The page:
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Recalling the bustle of Bethlehem

Las Vegas Boulevard on a Saturday night seems an odd place to feel the yuletide spirit, but a person feels what he feels.

And right now I’m feeling some Christmas glow.

That’s not because things are serene and peaceful here. There’s actually a lot of commotion.

But I'm guessing this is what Bethlehem was like all those years ago.

It was tax time, remember, and people’s pockets were filled with money.

Many had traveled long distances and were looking for rooms and meals. And — people being people — I’m sure they were looking for places to relax and socialize.

Then, into the turmoil, came a light — a light not unlike the one I see in the little Catholic church next to the Encore hotel.

It’s a welcoming light, a gentle light, yet it somehow packs more force than all the surrounding neon.

Years ago, this church light might well have been a lamp in a stable.

It might have been a hovering star.

It might have been the same light I remember beaming from a high window in the film “The Man of La Mancha” where a small, upper window framed Don Quixote singing about “the unreachable star.” Meanwhile, far below, the noisy throngs pushed and plodded through the streets.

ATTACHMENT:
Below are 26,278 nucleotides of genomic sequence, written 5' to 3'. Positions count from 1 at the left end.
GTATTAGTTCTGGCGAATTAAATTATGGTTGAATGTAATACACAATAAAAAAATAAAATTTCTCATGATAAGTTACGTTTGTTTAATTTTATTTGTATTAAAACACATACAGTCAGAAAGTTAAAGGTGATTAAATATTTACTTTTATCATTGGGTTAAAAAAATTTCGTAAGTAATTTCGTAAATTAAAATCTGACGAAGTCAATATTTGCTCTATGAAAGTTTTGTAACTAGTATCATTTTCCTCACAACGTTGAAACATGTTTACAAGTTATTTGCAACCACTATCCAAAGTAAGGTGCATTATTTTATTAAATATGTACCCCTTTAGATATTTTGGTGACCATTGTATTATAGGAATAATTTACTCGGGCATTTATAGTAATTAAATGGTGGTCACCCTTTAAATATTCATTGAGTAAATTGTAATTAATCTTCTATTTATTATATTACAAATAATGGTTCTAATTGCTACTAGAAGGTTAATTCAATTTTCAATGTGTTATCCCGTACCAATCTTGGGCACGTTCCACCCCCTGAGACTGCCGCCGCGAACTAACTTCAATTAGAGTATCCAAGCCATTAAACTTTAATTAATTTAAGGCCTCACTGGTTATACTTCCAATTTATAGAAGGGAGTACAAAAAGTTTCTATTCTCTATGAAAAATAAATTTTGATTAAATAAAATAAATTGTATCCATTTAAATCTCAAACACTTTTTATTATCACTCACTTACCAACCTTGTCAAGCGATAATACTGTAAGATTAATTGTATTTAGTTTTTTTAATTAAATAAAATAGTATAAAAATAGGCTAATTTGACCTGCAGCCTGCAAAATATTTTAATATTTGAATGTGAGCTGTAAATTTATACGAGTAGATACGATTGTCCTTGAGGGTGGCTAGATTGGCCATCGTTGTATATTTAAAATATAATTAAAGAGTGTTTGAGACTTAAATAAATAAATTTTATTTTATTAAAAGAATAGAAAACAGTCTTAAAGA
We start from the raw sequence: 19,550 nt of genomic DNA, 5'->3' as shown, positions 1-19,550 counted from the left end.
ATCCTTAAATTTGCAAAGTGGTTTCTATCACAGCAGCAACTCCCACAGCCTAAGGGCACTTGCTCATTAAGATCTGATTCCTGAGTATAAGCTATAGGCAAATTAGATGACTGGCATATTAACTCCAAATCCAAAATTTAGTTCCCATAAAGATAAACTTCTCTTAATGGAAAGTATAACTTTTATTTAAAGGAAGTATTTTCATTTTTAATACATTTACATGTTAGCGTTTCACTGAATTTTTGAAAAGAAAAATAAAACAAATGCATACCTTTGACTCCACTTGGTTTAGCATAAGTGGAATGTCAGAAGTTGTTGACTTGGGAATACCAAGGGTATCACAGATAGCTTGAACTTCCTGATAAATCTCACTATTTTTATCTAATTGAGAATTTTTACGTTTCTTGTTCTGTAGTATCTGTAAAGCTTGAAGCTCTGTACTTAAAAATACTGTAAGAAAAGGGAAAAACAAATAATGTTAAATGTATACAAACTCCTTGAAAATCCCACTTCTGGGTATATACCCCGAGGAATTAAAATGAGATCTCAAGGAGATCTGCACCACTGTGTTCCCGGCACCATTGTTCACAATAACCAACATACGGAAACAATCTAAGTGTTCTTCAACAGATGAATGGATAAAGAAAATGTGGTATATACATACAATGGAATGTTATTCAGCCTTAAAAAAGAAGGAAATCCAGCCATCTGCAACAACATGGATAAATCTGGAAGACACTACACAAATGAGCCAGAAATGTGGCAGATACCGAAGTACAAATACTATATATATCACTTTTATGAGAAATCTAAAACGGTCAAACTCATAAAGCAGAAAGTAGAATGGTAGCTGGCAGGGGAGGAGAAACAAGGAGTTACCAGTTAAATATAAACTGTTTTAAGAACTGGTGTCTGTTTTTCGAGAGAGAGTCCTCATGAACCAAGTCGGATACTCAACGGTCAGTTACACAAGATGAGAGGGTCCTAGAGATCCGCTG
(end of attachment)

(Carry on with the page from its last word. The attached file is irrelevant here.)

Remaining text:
Two thousand years ago, those streets might have been the streets of Bethlehem at zero hour, when a determined little light ignited in a town overflowing with visitors.

People will tell you the Gospels of Luke and Matthew begin with the Nativity story but the Gospel of John does not.

But I don’t think that’s entirely true.

In the opening verses of John, he says of Jesus: “And the light shineth in darkness; and the darkness comprehended it not."

Doesn't that sum up the manger scene in just 12 words?

Isn’t that the star above the stable, the warm glow inside the stable?

When I was a little boy singing “Away in a Manger” I thought the line “Asleep, the Savior, in a stall” was “Asleep, the Savior, in a star.”

Was my version really so far off?

Isn’t Christmas about fresh light coming into a helter-skelter world?

Isn’t it about a small chapel light glowing like a holy coal on Las Vegas Boulevard where the Bonfire of the Vanities blazes?

I think it is.

And here — amid the Las Vegas bedlam of a bleak midwinter — in my mind, it's beginning to look a lot like Christmas.